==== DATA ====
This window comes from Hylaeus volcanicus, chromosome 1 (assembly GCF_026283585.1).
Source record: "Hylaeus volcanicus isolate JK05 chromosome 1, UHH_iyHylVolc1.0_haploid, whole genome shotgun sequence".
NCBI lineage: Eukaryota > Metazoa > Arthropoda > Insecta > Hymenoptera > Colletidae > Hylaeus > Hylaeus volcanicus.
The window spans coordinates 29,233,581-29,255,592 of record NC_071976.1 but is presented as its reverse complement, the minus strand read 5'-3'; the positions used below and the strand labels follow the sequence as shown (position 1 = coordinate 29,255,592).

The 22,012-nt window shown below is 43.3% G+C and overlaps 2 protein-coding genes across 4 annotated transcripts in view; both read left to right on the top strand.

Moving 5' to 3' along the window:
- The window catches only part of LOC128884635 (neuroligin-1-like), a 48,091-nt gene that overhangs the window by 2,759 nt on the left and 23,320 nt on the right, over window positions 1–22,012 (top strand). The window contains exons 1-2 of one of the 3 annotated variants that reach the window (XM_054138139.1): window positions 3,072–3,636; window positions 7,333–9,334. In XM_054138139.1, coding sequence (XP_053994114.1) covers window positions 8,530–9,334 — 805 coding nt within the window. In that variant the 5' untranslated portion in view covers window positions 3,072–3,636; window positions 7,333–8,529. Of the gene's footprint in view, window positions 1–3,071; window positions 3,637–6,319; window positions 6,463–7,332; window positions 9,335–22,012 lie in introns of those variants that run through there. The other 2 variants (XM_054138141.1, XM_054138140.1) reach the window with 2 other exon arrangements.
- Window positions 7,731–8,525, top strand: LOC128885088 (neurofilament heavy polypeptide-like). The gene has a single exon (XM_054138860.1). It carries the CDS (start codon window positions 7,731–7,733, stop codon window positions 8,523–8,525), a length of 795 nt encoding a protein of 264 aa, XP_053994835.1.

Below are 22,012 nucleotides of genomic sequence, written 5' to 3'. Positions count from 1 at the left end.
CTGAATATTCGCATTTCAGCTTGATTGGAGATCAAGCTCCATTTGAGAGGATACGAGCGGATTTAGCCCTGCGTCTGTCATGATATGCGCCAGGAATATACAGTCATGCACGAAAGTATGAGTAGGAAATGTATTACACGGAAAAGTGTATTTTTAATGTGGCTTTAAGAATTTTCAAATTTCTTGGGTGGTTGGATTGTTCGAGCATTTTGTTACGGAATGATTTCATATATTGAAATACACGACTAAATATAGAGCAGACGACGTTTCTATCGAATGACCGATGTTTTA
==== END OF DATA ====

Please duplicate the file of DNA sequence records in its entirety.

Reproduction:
This window comes from Hylaeus volcanicus, chromosome 1 (assembly GCF_026283585.1).
Source record: "Hylaeus volcanicus isolate JK05 chromosome 1, UHH_iyHylVolc1.0_haploid, whole genome shotgun sequence".
NCBI lineage: Eukaryota > Metazoa > Arthropoda > Insecta > Hymenoptera > Colletidae > Hylaeus > Hylaeus volcanicus.
The window spans coordinates 29,233,581-29,255,592 of record NC_071976.1 but is presented as its reverse complement, the minus strand read 5'-3'; the positions used below and the strand labels follow the sequence as shown (position 1 = coordinate 29,255,592).

The 22,012-nt window shown below is 43.3% G+C and overlaps 2 protein-coding genes across 4 annotated transcripts in view; both read left to right on the top strand.

Moving 5' to 3' along the window:
- The window catches only part of LOC128884635 (neuroligin-1-like), a 48,091-nt gene that overhangs the window by 2,759 nt on the left and 23,320 nt on the right, over window positions 1–22,012 (top strand). The window contains exons 1-2 of one of the 3 annotated variants that reach the window (XM_054138139.1): window positions 3,072–3,636; window positions 7,333–9,334. In XM_054138139.1, coding sequence (XP_053994114.1) covers window positions 8,530–9,334 — 805 coding nt within the window. In that variant the 5' untranslated portion in view covers window positions 3,072–3,636; window positions 7,333–8,529. Of the gene's footprint in view, window positions 1–3,071; window positions 3,637–6,319; window positions 6,463–7,332; window positions 9,335–22,012 lie in introns of those variants that run through there. The other 2 variants (XM_054138141.1, XM_054138140.1) reach the window with 2 other exon arrangements.
- Window positions 7,731–8,525, top strand: LOC128885088 (neurofilament heavy polypeptide-like). The gene has a single exon (XM_054138860.1). It carries the CDS (start codon window positions 7,731–7,733, stop codon window positions 8,523–8,525), a length of 795 nt encoding a protein of 264 aa, XP_053994835.1.

Below are 22,012 nucleotides of genomic sequence, written 5' to 3'. Positions count from 1 at the left end.
CTGAATATTCGCATTTCAGCTTGATTGGAGATCAAGCTCCATTTGAGAGGATACGAGCGGATTTAGCCCTGCGTCTGTCATGATATGCGCCAGGAATATACAGTCATGCACGAAAGTATGAGTAGGAAATGTATTACACGGAAAAGTGTATTTTTAATGTGGCTTTAAGAATTTTCAAATTTCTTGGGTGGTTGGATTGTTCGAGCATTTTGTTACGGAATGATTTCATATATTGAAATACACGACTAAATATAGAGCAGACGACGTTTCTATCGAATGACCGATGTTTTA